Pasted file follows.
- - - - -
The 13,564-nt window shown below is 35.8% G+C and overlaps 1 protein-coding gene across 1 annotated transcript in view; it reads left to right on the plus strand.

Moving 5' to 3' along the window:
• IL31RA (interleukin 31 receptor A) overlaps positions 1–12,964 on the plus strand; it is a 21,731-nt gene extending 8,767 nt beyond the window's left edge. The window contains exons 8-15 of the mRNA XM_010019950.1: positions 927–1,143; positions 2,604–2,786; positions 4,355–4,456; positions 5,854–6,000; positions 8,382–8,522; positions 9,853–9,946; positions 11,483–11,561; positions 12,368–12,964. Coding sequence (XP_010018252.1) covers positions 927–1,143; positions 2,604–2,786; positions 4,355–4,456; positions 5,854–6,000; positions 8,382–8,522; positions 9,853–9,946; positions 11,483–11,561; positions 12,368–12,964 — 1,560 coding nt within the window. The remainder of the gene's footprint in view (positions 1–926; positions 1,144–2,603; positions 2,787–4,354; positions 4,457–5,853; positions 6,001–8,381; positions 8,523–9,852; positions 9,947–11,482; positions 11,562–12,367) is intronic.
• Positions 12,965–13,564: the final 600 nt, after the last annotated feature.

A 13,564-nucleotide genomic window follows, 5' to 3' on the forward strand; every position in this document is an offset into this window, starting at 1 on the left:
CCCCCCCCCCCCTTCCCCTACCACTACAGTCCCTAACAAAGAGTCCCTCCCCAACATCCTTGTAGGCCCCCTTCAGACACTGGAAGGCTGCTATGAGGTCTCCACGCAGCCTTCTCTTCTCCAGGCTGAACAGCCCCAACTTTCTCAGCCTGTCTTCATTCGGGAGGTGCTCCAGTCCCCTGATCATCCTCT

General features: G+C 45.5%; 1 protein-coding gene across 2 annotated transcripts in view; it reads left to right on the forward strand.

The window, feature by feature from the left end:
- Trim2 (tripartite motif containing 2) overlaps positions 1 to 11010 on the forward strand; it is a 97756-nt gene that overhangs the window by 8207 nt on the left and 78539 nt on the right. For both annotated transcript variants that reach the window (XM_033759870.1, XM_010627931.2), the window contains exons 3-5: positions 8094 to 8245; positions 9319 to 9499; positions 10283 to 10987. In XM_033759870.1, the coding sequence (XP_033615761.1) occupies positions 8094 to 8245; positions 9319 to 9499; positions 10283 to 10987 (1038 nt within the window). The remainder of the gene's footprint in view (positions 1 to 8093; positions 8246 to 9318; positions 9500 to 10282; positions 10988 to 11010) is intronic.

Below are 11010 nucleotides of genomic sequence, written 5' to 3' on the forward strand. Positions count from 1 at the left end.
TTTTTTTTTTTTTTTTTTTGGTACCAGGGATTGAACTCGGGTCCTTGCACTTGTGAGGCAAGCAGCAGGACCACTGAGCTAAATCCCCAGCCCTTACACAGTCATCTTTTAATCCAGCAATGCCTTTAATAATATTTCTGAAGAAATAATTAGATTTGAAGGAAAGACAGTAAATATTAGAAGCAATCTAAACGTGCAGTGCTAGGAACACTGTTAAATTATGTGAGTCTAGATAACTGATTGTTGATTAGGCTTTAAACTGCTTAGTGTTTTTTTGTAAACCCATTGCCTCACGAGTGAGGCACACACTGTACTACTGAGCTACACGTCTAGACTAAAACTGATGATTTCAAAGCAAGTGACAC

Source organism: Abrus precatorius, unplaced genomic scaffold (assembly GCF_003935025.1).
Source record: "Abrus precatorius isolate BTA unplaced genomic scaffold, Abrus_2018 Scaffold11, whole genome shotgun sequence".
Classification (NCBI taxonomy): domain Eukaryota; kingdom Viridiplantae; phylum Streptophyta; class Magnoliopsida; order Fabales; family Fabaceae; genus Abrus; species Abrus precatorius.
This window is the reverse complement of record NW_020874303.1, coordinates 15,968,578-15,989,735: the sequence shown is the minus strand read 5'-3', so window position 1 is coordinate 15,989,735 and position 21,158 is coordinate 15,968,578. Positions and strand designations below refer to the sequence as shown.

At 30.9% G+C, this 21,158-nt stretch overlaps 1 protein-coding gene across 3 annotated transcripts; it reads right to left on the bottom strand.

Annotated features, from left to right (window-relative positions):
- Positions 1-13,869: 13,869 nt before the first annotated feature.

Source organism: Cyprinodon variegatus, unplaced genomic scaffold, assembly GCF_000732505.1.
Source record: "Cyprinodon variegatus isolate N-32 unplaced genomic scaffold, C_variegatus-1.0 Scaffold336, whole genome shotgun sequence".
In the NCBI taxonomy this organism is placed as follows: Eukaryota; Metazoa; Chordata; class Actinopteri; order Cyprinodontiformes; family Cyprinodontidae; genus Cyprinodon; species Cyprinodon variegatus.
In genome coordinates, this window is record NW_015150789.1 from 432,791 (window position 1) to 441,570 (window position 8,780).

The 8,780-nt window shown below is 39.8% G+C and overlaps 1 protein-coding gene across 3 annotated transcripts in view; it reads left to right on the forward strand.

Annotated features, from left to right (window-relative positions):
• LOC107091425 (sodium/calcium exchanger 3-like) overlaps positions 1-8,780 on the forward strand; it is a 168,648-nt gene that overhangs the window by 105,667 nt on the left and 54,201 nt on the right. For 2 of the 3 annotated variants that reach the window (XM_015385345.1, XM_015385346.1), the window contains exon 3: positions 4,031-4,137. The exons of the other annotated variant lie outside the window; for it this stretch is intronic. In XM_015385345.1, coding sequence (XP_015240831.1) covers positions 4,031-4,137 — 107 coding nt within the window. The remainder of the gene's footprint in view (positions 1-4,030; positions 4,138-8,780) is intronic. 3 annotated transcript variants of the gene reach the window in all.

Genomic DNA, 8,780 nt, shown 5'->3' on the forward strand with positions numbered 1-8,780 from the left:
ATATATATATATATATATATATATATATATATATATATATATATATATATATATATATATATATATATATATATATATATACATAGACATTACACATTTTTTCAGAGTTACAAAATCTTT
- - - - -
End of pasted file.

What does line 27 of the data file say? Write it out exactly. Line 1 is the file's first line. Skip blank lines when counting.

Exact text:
ATATATATATATATATATATATATATATATATATATATATATATATATATATATATATATATATATATATATATATATATACATAGACATTACACATTTTTTCAGAGTTACAAAATCTTT